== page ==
Writing, speaking, and academic inquiry are at the heart of the liberal arts education here at NYU Shanghai. The Writing and English for Academic Purposes Programs play a central role in fulfilling this mission for our students.
In our two core curriculum writing courses, students learn how to closely read academic and literary texts; how to provide interpretations supported by evidence; how to build logical arguments; how to develop research questions; how to enter into narrowly-defined academic conversations; and how to shape their writing to different genres. Students come to see writing as a process, one that sharpens their thinking and allows them to pursue the questions that feel most urgent to them.
First-year Writing Workshops are designed to help students encounter and practice critical inquiry and academic expression. Second-year Perspectives on the Humanities seminars reinforce the work of the first year, while providing students opportunities to consider modes and topics of inquiry in the humanities, including literature, philosophy, history, cultural studies, gender studies, and more.
In our English for Academic Purposes (EAP) courses, we offer students a literacy education which acculturates them into the liberal arts academy. Students learn how to participate in the spoken genres of academic culture, including discussion, presentation, and the interview; how to receive academic information in aural form and how to utilize such information; how to build conclusions that come out of their own metacognitive reflections; how to synthesize these conclusions with claims from various forms of text, including lectures and speeches; as well as how to adapt the academic register beyond the walls of the university by completing experiential learning projects that develop their confidence in communication and their autonomy in learning. EAP seminars, which range over subjects from business ethics to Shanghai’s urban environment, are meant to provide students opportunities to explore their academic interests, test their academic skills, and begin to develop their intellectual identities, all while practicing and refining their English at the academic level.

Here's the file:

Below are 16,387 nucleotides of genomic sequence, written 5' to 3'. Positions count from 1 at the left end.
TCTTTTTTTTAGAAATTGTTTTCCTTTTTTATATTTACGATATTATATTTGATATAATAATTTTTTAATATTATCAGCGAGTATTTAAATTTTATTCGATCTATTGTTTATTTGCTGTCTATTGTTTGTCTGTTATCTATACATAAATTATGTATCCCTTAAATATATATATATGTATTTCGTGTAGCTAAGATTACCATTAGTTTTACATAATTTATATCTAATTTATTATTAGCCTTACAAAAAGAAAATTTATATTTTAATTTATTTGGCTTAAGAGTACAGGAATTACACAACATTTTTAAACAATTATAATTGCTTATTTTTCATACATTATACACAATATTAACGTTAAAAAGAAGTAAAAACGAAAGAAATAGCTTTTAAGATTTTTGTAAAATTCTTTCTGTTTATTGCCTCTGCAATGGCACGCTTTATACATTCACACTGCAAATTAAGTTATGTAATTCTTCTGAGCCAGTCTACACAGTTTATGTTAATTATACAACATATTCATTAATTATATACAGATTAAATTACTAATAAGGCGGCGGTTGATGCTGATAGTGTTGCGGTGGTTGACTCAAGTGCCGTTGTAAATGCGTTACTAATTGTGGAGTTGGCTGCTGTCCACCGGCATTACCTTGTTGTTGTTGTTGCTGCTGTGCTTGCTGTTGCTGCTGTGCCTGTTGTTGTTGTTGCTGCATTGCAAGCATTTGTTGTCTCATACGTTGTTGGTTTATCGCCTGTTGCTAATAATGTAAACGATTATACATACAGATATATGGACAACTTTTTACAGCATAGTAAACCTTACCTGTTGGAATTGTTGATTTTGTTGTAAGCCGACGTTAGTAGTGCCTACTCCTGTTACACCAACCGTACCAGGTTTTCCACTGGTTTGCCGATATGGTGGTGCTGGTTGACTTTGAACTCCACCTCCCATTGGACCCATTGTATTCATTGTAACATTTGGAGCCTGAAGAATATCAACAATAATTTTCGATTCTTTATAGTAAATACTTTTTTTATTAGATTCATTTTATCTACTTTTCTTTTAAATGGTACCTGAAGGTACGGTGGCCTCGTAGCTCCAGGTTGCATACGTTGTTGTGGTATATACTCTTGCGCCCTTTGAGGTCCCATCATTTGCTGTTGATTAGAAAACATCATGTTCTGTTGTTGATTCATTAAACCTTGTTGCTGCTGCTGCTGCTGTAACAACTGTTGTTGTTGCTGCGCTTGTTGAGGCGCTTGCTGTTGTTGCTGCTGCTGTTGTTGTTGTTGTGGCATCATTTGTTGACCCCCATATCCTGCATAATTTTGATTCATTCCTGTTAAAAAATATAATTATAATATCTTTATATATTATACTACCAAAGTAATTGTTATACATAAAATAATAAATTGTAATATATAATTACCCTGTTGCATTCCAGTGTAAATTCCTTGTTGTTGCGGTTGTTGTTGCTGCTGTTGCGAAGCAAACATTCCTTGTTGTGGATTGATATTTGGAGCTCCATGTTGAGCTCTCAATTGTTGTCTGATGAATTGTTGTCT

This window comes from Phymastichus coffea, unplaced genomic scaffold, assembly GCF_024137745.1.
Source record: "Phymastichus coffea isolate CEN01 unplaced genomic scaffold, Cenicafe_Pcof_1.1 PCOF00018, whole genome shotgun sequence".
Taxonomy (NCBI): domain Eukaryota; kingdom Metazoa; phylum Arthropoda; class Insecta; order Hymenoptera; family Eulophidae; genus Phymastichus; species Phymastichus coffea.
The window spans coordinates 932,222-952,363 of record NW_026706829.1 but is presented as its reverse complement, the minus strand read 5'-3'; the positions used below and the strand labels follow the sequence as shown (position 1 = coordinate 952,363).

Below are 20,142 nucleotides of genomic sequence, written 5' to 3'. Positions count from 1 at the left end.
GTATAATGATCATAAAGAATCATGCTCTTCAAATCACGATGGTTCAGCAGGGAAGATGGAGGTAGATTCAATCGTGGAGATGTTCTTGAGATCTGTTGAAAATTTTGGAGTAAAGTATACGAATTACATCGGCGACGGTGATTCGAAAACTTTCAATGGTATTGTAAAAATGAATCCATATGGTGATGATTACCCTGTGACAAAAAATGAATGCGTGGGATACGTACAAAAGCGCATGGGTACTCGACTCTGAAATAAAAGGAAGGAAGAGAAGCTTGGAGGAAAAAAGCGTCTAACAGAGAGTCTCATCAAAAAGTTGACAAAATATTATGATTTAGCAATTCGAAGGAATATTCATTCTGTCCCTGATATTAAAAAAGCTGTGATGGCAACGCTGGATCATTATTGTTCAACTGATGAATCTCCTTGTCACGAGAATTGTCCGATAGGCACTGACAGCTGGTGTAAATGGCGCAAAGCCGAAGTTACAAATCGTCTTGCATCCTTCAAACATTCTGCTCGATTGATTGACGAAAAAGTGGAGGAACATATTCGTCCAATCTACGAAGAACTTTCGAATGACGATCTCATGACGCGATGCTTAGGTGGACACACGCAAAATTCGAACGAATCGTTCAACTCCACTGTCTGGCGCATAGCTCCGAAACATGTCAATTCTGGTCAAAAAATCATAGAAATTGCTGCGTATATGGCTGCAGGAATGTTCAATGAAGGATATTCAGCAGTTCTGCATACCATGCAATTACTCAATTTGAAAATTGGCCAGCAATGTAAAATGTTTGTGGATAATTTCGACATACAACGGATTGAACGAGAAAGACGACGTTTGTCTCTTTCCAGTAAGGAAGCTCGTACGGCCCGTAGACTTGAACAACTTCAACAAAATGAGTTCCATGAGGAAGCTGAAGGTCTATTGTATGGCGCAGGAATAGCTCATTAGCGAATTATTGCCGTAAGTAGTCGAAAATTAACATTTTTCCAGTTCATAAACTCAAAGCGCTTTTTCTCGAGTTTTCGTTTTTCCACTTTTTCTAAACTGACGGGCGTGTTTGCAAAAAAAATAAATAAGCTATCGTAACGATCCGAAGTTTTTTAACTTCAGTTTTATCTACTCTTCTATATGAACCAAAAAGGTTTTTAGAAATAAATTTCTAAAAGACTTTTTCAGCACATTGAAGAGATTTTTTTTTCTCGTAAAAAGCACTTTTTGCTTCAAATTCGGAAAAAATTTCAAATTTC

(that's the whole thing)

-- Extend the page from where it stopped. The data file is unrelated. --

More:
The habits, dispositions, and skills we teach in Writing and EAP classes may be transferred to communication in a variety of channels -- academic, civic, business, personal, and creative. The capacities for critical analysis and nuanced self-expression developed in these classes will prove useful whatever our students’ future careers.
Our faculty are scholars in a variety of disciplines, including composition and rhetoric, creative writing, literature, journalism, film, and education, among others. They bring these passions to their classrooms, as well as expertise in expository writing.
In addition to our core curriculum classes, the Writing Program also offers creative writing courses, including a Creative Writing Minor.